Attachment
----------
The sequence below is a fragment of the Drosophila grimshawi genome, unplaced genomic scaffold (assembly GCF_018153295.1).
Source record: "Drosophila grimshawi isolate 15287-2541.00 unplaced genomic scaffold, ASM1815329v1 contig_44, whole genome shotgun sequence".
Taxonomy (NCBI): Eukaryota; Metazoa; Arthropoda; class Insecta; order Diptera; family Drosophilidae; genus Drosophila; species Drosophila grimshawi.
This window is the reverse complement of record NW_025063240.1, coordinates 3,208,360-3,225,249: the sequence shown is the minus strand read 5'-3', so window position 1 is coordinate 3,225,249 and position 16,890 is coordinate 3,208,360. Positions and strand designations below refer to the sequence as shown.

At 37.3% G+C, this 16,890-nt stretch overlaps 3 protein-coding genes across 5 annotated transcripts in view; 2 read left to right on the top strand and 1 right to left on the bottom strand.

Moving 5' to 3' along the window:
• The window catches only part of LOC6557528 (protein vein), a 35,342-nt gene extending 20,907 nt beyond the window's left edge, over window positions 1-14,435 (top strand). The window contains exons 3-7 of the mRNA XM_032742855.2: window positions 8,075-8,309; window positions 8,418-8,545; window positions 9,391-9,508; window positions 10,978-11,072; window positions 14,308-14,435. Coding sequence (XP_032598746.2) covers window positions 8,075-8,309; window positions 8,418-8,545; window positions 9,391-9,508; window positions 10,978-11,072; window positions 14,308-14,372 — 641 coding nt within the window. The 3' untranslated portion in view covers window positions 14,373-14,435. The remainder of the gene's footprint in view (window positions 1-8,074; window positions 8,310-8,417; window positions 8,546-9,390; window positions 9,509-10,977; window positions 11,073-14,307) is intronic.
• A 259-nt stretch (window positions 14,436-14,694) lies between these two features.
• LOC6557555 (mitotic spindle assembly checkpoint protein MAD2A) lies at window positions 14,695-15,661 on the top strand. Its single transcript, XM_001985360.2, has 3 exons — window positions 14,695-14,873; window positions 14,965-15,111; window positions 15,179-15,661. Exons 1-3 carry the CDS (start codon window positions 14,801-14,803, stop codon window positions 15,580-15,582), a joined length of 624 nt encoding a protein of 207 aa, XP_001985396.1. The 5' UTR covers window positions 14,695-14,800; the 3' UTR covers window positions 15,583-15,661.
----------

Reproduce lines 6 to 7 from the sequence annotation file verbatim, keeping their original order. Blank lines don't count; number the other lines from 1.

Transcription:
Moving 5' to 3' along the window:
• The window catches only part of LOC6557528 (protein vein), a 35,342-nt gene extending 20,907 nt beyond the window's left edge, over window positions 1-14,435 (top strand). The window contains exons 3-7 of the mRNA XM_032742855.2: window positions 8,075-8,309; window positions 8,418-8,545; window positions 9,391-9,508; window positions 10,978-11,072; window positions 14,308-14,435. Coding sequence (XP_032598746.2) covers window positions 8,075-8,309; window positions 8,418-8,545; window positions 9,391-9,508; window positions 10,978-11,072; window positions 14,308-14,372 — 641 coding nt within the window. The 3' untranslated portion in view covers window positions 14,373-14,435. The remainder of the gene's footprint in view (window positions 1-8,074; window positions 8,310-8,417; window positions 8,546-9,390; window positions 9,509-10,977; window positions 11,073-14,307) is intronic.